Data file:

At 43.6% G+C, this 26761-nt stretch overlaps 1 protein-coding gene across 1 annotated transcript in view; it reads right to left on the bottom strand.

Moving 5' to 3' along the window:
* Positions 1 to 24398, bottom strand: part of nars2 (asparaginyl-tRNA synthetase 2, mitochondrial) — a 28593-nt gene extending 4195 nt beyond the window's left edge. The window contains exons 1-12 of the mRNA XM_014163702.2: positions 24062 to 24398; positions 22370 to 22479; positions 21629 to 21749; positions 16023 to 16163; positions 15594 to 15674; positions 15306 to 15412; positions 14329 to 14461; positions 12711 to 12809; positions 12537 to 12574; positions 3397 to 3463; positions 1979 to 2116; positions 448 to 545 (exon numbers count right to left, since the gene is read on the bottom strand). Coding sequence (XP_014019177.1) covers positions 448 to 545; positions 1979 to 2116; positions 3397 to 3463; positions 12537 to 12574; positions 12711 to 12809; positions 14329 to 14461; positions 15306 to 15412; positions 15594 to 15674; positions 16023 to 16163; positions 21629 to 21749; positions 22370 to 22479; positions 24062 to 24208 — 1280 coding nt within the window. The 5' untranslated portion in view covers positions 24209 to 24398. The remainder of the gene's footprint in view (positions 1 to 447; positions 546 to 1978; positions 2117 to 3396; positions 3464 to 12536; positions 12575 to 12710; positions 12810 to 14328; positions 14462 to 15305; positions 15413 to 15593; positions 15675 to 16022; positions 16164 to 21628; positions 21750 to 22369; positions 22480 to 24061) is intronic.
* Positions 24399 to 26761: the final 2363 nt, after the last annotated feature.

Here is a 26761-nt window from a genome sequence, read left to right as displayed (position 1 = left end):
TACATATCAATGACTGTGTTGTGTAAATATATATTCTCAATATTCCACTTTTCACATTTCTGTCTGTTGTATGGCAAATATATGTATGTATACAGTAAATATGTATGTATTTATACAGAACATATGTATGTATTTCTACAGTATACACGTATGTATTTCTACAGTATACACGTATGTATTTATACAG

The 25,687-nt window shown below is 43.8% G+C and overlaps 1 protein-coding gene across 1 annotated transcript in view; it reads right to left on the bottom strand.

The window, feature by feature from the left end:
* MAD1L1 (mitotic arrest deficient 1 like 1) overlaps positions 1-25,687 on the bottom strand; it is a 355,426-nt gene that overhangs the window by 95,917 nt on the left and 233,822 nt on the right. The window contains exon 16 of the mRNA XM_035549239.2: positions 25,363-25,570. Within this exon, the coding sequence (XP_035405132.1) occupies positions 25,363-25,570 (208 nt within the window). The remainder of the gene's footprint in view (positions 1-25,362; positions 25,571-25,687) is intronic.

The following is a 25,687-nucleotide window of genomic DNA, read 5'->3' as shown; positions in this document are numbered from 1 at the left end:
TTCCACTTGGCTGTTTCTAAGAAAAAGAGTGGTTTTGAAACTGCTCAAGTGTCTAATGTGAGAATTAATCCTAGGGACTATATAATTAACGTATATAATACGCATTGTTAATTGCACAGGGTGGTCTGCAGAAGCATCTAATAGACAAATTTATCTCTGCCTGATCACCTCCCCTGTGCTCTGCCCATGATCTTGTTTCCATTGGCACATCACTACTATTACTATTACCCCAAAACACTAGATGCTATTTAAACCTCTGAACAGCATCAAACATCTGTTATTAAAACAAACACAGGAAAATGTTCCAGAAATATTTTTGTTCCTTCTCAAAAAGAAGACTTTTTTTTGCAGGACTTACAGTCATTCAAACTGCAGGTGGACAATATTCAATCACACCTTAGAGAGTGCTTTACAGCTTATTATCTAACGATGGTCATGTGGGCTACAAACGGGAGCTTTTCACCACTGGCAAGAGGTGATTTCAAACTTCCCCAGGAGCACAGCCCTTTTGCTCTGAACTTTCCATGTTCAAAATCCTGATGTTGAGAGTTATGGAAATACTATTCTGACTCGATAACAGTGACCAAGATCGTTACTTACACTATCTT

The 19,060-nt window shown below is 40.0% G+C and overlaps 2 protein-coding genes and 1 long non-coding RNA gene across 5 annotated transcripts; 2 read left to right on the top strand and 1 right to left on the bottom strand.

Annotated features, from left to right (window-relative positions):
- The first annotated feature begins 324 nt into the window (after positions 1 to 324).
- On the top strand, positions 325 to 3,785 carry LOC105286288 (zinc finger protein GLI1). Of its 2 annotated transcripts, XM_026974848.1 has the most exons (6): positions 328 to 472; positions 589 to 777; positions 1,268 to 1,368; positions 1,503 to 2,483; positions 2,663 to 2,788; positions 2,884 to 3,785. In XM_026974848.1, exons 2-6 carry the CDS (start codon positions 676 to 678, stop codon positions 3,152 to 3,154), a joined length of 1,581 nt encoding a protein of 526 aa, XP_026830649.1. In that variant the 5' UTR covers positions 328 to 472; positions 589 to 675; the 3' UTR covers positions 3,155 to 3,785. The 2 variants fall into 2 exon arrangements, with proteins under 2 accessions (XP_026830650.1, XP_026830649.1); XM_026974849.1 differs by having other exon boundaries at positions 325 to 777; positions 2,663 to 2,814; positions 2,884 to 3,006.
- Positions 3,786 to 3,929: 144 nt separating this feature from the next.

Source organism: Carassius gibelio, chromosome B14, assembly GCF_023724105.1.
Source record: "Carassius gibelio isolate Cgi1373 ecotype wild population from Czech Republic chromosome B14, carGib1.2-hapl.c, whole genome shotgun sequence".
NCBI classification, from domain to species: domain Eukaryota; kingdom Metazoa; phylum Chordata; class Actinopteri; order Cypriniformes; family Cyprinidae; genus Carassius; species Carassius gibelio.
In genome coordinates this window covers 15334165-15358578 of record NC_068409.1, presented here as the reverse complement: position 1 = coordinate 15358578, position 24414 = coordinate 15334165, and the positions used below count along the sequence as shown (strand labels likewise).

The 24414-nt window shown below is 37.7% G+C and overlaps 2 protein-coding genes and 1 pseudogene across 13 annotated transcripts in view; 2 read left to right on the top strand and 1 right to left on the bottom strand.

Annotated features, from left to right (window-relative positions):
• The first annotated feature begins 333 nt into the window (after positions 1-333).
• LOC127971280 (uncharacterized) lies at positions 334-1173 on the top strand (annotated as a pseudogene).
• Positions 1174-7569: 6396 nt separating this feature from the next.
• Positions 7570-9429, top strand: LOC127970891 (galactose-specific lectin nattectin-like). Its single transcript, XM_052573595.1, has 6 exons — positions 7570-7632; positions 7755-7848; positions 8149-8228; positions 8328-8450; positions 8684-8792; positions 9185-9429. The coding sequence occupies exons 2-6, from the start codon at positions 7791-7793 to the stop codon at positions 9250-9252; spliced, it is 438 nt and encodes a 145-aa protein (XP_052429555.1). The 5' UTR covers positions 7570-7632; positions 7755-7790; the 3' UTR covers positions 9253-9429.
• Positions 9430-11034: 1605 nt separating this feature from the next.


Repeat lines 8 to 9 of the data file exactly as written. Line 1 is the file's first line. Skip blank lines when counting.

The window, feature by feature from the left end:
* MAD1L1 (mitotic arrest deficient 1 like 1) overlaps positions 1-25,687 on the bottom strand; it is a 355,426-nt gene that overhangs the window by 95,917 nt on the left and 233,822 nt on the right. The window contains exon 16 of the mRNA XM_035549239.2: positions 25,363-25,570. Within this exon, the coding sequence (XP_035405132.1) occupies positions 25,363-25,570 (208 nt within the window). The remainder of the gene's footprint in view (positions 1-25,362; positions 25,571-25,687) is intronic.